True Catholic and apostolic faith maintain'd in the Church of England by Andrew Sall ... ; being a reply to several books published under the names of J.E., N.N. and J.S. against his declaration for the Church of England, and against the motives for his separation from the Roman Church, declared in a printed sermon which he preached in Dublin.
Sall, Andrew, 1612-1682.
Page  100

CHAP. XVI. How falsly Mr. I. S. affirms that the Irish did not suffer by the Popes prohibiting to subscribe to the Remonstrance of Fidelity proposed to them.

I Bemoaned the misery of the Irish, prohibited severely by the Pope, to subscribe a Remon∣strance of Fidelity proposed to them, where∣in they were to disclaim the Popes power of de∣posing Kings, tho they should suffer never so many penalties and suspicions for it. This Mr. I. S. calls a Fiction with his Ordinary confidence, not regarding to be openly convicted of un∣truth. Whether the Irish did not undergo sus∣picions and disfavors for refusing to subscribe to the said Remonstrance, let themselves tell. Whether such as subscribed were not persecu∣ted by the Pope and his Emissaries, with censures and manifold vexations, let two copious Vo∣lumes published upon the subject declare, the one in Latin by Richard Caron, the other in English by Peter Walsh, largely relating, and learnedly refuting the unjust procedure of the Pope and his Emissaries upon this subject. I re∣ceived my self from Cardinal Rospigliosi, then In∣ternuncius in Brussels, a Copy of Cardinal Francis Barberini his Letter to him, intimating the Popes will and command, that the Irish should not sub∣scribe to the said Remonstrance, and the censure of the Theological Faculty of Lovain, declaring Page  101the said Remonstrance to be repugnant to the truth of Catholic Religion; and therefore unlawful and abominable, such as no man may subscribe to without Sacriledg. And being question'd what part of the Remonstrance merited so grave a Censure, they answered, it was *the denial of a power in the Pope, of making war by himself, or by others, a∣gainst our King, for usurping the Primacy due to the Pope, and retaining unjustly the Lands of the Bri∣tish Church. In which case, say they, it may not be lawful for Catholics to oppose the Pope making war, or favor the King usurping the Popes rights. Thus the warlike Theologians of Flanders do beat to arms, and denounce war against opposers of their Church, which according to the rules of Maho∣met must be defended with the sword, when words will not do. And must not all this admi∣nister an occasion of Jealousie to our King? All will not make Mr. I.S. beleive, that the practices of the Pope and his Emissaries herein did occa∣sion any sufferings to the Irish.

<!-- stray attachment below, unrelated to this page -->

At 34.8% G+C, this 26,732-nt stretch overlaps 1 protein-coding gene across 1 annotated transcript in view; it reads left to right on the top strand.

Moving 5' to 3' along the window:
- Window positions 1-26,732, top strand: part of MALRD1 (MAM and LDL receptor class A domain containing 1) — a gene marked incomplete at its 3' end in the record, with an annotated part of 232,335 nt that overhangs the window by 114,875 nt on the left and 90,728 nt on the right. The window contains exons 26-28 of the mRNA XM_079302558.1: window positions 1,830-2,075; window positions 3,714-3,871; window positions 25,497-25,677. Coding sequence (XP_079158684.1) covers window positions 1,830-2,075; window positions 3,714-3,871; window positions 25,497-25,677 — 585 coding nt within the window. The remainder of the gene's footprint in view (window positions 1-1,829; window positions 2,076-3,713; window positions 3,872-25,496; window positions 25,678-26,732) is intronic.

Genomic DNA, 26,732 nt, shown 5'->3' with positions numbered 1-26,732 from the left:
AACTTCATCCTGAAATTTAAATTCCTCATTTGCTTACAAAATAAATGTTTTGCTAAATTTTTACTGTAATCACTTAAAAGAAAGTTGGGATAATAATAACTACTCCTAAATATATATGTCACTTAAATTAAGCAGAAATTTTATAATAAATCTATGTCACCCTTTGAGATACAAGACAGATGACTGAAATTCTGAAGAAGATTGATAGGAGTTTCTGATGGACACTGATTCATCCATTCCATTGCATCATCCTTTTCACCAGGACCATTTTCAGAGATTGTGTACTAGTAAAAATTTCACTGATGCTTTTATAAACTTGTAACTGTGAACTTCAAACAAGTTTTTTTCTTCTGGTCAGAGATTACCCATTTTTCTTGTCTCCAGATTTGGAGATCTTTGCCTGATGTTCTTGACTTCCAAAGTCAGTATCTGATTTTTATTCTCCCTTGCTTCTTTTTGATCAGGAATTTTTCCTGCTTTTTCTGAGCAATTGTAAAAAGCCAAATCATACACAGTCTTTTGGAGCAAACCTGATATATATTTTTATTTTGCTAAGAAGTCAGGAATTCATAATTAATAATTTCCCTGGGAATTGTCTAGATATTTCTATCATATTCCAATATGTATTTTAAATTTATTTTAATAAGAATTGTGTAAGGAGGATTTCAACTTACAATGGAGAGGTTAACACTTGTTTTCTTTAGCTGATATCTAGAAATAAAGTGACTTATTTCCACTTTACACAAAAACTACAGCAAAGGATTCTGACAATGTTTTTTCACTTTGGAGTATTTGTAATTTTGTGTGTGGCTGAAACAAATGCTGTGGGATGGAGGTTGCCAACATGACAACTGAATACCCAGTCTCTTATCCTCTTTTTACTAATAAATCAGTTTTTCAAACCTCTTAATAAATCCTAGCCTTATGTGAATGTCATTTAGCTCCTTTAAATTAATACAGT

Its remarkable what the foresaid Author re∣lates, that Cardinal Francis Barbarini being que∣stioned by one of his acquaintance, why the En∣glish and Irish Papists may not disclaim that do∣ctrine of King deposing power in the Pope, as the French do; he answered, it is not the fashion with the French to consult them of Rome in such cases. But the Irish and English consulting them, were to expect they would resolve in Rome what was more agreeable to their pretended right. I Page  102like of the Cardinals noble dealing in delivering the truth of the matter; but whether it be a no∣ble proceeding of them in Rome, to aggravate the miseries of the English and Irish suffering for their sake, let Ovid tell,

At Lupus & turpes instant morientibus Ʋrsae,
Et quaecunque minor nobilitate fer a est.
That it is for Bears and Wolves, and such like ignoble Brutes, to insult over those that are down, and kill the dying. It behooves men to be stiff with the Pope: for if they stoop, he'l throw them quite down.